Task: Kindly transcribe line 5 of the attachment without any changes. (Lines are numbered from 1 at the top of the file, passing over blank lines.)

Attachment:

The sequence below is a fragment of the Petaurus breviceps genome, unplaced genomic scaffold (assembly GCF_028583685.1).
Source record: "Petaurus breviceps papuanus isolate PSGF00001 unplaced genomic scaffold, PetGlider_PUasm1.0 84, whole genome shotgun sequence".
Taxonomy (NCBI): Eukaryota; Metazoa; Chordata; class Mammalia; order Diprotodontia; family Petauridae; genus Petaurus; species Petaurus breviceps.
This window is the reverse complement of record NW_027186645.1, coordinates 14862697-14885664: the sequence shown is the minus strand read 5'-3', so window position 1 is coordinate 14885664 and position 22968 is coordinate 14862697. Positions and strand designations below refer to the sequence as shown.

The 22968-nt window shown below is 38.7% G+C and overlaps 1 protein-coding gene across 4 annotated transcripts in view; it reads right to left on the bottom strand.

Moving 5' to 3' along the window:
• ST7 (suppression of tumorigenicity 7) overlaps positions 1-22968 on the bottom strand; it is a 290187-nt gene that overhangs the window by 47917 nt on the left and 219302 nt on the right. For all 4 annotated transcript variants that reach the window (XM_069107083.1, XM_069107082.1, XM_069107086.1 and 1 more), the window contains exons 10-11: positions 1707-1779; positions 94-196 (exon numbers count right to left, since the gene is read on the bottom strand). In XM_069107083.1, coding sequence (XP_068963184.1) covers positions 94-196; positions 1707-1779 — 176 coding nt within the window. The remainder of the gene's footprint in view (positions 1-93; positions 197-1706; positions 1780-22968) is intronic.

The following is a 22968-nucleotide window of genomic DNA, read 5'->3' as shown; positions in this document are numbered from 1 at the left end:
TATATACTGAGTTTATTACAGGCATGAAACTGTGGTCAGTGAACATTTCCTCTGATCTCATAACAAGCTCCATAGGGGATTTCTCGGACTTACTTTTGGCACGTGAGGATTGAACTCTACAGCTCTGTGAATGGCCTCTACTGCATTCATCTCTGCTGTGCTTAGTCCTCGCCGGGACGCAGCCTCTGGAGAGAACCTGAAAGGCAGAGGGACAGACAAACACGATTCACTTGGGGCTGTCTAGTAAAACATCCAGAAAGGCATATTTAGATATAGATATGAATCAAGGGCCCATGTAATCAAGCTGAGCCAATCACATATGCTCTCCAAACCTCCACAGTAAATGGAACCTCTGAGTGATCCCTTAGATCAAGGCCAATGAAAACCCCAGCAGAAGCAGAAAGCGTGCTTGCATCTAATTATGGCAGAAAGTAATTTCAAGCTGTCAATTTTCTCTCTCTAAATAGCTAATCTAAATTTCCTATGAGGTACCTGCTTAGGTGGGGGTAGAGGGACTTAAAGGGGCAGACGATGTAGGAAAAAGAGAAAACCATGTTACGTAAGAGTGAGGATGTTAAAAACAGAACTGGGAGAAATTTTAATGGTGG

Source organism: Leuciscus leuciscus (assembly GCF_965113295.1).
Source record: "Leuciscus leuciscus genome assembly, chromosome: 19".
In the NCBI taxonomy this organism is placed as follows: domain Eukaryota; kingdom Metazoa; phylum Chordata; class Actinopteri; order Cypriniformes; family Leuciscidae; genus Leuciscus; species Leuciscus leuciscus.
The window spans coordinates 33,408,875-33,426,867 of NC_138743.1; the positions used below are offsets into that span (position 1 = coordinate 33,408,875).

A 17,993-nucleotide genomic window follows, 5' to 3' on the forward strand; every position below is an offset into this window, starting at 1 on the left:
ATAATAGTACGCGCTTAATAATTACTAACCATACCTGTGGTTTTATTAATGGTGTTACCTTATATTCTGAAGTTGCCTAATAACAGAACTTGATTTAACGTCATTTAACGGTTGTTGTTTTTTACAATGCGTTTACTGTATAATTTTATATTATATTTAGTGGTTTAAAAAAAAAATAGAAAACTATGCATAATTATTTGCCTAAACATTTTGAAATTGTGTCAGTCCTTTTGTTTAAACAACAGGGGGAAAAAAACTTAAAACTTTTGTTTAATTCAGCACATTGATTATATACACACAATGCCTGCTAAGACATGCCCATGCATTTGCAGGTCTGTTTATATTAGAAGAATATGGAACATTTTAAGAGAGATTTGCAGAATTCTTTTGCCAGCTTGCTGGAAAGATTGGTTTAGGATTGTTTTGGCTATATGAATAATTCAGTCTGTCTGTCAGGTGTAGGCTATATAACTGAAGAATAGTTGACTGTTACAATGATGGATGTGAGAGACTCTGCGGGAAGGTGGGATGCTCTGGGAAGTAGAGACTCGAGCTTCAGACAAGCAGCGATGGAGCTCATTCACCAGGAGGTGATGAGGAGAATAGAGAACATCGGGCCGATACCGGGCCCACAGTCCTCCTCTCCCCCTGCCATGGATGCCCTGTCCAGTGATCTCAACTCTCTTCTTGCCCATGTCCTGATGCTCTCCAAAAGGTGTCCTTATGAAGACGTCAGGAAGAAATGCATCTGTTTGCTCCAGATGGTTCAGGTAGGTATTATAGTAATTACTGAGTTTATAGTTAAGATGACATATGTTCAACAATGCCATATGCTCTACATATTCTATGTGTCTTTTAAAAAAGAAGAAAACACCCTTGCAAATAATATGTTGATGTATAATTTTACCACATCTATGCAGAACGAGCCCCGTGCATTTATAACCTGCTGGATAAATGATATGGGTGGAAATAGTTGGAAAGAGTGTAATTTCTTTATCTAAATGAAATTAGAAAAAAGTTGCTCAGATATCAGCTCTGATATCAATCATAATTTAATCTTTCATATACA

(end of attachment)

The 22968-nt window shown below is 38.7% G+C and overlaps 1 protein-coding gene across 4 annotated transcripts in view; it reads right to left on the bottom strand.